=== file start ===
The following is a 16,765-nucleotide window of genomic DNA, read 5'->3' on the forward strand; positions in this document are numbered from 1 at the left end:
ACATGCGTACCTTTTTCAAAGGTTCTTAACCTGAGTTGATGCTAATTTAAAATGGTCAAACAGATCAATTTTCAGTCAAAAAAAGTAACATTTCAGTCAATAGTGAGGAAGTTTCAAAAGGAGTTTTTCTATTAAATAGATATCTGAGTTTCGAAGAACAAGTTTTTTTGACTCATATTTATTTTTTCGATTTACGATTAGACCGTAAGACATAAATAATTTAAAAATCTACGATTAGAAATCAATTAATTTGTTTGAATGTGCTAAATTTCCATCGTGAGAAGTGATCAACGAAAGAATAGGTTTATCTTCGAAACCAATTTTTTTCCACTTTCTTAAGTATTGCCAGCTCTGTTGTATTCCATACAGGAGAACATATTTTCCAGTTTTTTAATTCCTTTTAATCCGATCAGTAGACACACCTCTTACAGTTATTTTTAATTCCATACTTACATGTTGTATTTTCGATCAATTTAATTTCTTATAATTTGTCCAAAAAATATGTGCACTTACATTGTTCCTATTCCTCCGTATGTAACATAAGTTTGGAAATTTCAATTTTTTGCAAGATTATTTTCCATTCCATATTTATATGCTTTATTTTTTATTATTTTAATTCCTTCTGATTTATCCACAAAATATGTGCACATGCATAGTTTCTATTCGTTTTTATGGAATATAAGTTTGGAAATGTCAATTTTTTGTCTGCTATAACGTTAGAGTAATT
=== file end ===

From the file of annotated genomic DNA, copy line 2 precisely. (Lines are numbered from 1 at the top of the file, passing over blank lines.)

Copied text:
ACATGCGTACCTTTTTCAAAGGTTCTTAACCTGAGTTGATGCTAATTTAAAATGGTCAAACAGATCAATTTTCAGTCAAAAAAAGTAACATTTCAGTCAATAGTGAGGAAGTTTCAAAAGGAGTTTTTCTATTAAATAGATATCTGAGTTTCGAAGAACAAGTTTTTTTGACTCATATTTATTTTTTCGATTTACGATTAGACCGTAAGACATAAATAATTTAAAAATCTACGATTAGAAATCAATTAATTTGTTTGAATGTGCTAAATTTCCATCGTGAGAAGTGATCAACGAAAGAATAGGTTTATCTTCGAAACCAATTTTTTTCCACTTTCTTAAGTATTGCCAGCTCTGTTGTATTCCATACAGGAGAACATATTTTCCAGTTTTTTAATTCCTTTTAATCCGATCAGTAGACACACCTCTTACAGTTATTTTTAATTCCATACTTACATGTTGTATTTTCGATCAATTTAATTTCTTATAATTTGTCCAAAAAATATGTGCACTTACATTGTTCCTATTCCTCCGTATGTAACATAAGTTTGGAAATTTCAATTTTTTGCAAGATTATTTTCCATTCCATATTTATATGCTTTATTTTTTATTATTTTAATTCCTTCTGATTTATCCACAAAATATGTGCACATGCATAGTTTCTATTCGTTTTTATGGAATATAAGTTTGGAAATGTCAATTTTTTGTCTGCTATAACGTTAGAGTAATT